Black students in the Soweto African township near Johannesburg began returning to their classrooms on Thursday (6 January) after six months of refusing to attend school.
Black students in the Soweto African township near Johannesburg began returning to their classrooms on Thursday (6 January) after six months of refusing to attend school. But it was only a partial return to normality. Many other students -- mostly the older ones -- stayed away, apparently waiting to asses the popularity of the move back to school.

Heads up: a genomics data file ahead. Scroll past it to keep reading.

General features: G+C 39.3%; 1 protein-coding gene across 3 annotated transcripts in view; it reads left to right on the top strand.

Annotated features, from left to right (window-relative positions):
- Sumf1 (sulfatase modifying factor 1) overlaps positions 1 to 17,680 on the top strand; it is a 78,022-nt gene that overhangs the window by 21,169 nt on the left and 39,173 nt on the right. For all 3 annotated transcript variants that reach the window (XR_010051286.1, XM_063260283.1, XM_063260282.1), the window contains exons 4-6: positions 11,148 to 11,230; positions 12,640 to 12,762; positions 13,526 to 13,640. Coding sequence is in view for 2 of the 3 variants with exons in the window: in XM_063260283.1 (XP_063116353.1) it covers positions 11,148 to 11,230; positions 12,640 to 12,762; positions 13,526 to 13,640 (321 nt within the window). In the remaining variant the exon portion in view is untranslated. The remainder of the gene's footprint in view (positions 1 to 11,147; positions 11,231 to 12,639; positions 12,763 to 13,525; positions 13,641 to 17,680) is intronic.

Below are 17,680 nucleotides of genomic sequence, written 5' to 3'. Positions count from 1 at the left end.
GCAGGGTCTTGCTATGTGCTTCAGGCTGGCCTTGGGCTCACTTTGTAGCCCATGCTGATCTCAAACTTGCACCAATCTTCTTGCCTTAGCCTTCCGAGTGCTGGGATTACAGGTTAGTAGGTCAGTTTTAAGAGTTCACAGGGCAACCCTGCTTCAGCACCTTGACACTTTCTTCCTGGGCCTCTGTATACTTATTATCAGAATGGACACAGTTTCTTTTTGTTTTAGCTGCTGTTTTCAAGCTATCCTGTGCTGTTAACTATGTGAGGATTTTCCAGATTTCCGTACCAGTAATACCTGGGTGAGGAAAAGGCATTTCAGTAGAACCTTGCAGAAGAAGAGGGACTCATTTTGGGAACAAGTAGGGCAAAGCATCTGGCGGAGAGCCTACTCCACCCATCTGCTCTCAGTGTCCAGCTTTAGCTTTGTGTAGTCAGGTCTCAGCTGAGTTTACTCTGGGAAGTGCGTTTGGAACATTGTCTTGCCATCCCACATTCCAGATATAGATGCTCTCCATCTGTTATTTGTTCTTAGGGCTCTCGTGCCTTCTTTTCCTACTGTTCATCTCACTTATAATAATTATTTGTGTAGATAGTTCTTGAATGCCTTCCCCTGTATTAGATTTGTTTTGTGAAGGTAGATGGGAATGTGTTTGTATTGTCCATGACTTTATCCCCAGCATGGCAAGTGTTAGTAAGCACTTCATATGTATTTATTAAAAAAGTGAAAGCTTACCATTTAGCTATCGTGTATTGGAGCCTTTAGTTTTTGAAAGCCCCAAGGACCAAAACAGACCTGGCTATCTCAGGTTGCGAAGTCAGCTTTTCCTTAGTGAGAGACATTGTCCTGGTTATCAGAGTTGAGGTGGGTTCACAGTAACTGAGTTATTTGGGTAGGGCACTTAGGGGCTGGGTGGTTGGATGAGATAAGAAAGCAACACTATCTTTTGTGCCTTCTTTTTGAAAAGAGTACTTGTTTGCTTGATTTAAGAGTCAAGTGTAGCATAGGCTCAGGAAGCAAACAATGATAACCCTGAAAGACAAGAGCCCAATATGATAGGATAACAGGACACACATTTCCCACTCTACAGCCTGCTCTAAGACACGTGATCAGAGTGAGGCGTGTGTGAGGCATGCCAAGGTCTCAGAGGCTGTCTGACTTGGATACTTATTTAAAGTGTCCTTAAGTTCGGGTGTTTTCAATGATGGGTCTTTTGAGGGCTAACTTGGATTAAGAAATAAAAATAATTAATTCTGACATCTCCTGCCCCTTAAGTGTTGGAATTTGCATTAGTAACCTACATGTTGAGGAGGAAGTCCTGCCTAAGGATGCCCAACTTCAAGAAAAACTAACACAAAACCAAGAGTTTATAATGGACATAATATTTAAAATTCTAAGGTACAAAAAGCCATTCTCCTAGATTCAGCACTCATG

SYNOPSIS: The boycott followed rioting in the township that began last June. Since then the government has introduced several reforms, making education compulsory for African children and providing text books free for senior students. Police stayed away form the schools as teaching got underway, although patrols were seen in nearby streets.
It was a protest against government education policy that sparked off the Soweto riots last year -- riots which spread to most of South Africa's population centres resulting in the death and injury of hundreds of people. But with police assurances that they will not interfere, teachers in Soweto now believe that gradually all their pupils will drift back into school. There has been speculation that teachers in black schools might leave the profession because of the unrest -- but most still seem dedicated to their work.